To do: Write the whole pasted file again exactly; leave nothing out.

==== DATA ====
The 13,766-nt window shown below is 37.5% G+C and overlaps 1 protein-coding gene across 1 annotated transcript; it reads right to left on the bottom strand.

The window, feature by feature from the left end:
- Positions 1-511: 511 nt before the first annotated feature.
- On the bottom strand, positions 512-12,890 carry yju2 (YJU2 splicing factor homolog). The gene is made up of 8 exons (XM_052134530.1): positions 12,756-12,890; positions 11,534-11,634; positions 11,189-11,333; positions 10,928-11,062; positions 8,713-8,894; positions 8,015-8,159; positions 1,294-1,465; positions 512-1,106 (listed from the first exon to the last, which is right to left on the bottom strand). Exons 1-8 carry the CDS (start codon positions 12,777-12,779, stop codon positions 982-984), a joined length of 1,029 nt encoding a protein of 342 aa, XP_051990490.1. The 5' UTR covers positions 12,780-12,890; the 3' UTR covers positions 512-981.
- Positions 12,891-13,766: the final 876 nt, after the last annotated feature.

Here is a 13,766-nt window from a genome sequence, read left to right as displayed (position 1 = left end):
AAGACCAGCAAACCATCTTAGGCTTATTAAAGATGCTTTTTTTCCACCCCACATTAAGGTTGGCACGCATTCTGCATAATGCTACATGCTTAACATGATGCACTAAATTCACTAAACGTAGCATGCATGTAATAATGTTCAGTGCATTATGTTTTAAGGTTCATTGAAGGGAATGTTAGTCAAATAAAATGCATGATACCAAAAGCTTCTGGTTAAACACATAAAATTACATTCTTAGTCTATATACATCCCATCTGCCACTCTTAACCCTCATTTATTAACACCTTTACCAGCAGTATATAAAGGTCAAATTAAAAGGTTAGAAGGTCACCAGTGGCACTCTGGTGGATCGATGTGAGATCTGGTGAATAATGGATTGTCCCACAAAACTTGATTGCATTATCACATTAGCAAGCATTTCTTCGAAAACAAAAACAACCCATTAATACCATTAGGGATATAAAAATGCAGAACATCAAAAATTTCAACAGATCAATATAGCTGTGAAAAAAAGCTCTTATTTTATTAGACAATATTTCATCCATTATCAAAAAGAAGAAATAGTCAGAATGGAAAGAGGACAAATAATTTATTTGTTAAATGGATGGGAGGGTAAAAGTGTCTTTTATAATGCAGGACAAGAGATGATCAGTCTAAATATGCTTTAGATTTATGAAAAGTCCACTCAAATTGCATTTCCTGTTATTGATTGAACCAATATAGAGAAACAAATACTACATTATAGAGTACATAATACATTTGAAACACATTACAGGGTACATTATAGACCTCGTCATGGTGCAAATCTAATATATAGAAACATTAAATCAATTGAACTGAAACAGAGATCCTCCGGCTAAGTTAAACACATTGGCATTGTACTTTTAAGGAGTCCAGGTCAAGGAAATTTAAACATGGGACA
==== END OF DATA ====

The 13,766-nt window shown below is 37.5% G+C and overlaps 1 protein-coding gene across 1 annotated transcript; it reads right to left on the bottom strand.

The window, feature by feature from the left end:
- Positions 1-511: 511 nt before the first annotated feature.
- On the bottom strand, positions 512-12,890 carry yju2 (YJU2 splicing factor homolog). The gene is made up of 8 exons (XM_052134530.1): positions 12,756-12,890; positions 11,534-11,634; positions 11,189-11,333; positions 10,928-11,062; positions 8,713-8,894; positions 8,015-8,159; positions 1,294-1,465; positions 512-1,106 (listed from the first exon to the last, which is right to left on the bottom strand). Exons 1-8 carry the CDS (start codon positions 12,777-12,779, stop codon positions 982-984), a joined length of 1,029 nt encoding a protein of 342 aa, XP_051990490.1. The 5' UTR covers positions 12,780-12,890; the 3' UTR covers positions 512-981.
- Positions 12,891-13,766: the final 876 nt, after the last annotated feature.

Here is a 13,766-nt window from a genome sequence, read left to right as displayed (position 1 = left end):
AAGACCAGCAAACCATCTTAGGCTTATTAAAGATGCTTTTTTTCCACCCCACATTAAGGTTGGCACGCATTCTGCATAATGCTACATGCTTAACATGATGCACTAAATTCACTAAACGTAGCATGCATGTAATAATGTTCAGTGCATTATGTTTTAAGGTTCATTGAAGGGAATGTTAGTCAAATAAAATGCATGATACCAAAAGCTTCTGGTTAAACACATAAAATTACATTCTTAGTCTATATACATCCCATCTGCCACTCTTAACCCTCATTTATTAACACCTTTACCAGCAGTATATAAAGGTCAAATTAAAAGGTTAGAAGGTCACCAGTGGCACTCTGGTGGATCGATGTGAGATCTGGTGAATAATGGATTGTCCCACAAAACTTGATTGCATTATCACATTAGCAAGCATTTCTTCGAAAACAAAAACAACCCATTAATACCATTAGGGATATAAAAATGCAGAACATCAAAAATTTCAACAGATCAATATAGCTGTGAAAAAAAGCTCTTATTTTATTAGACAATATTTCATCCATTATCAAAAAGAAGAAATAGTCAGAATGGAAAGAGGACAAATAATTTATTTGTTAAATGGATGGGAGGGTAAAAGTGTCTTTTATAATGCAGGACAAGAGATGATCAGTCTAAATATGCTTTAGATTTATGAAAAGTCCACTCAAATTGCATTTCCTGTTATTGATTGAACCAATATAGAGAAACAAATACTACATTATAGAGTACATAATACATTTGAAACACATTACAGGGTACATTATAGACCTCGTCATGGTGCAAATCTAATATATAGAAACATTAAATCAATTGAACTGAAACAGAGATCCTCCGGCTAAGTTAAACACATTGGCATTGTACTTTTAAGGAGTCCAGGTCAAGGAAATTTAAACATGGGACA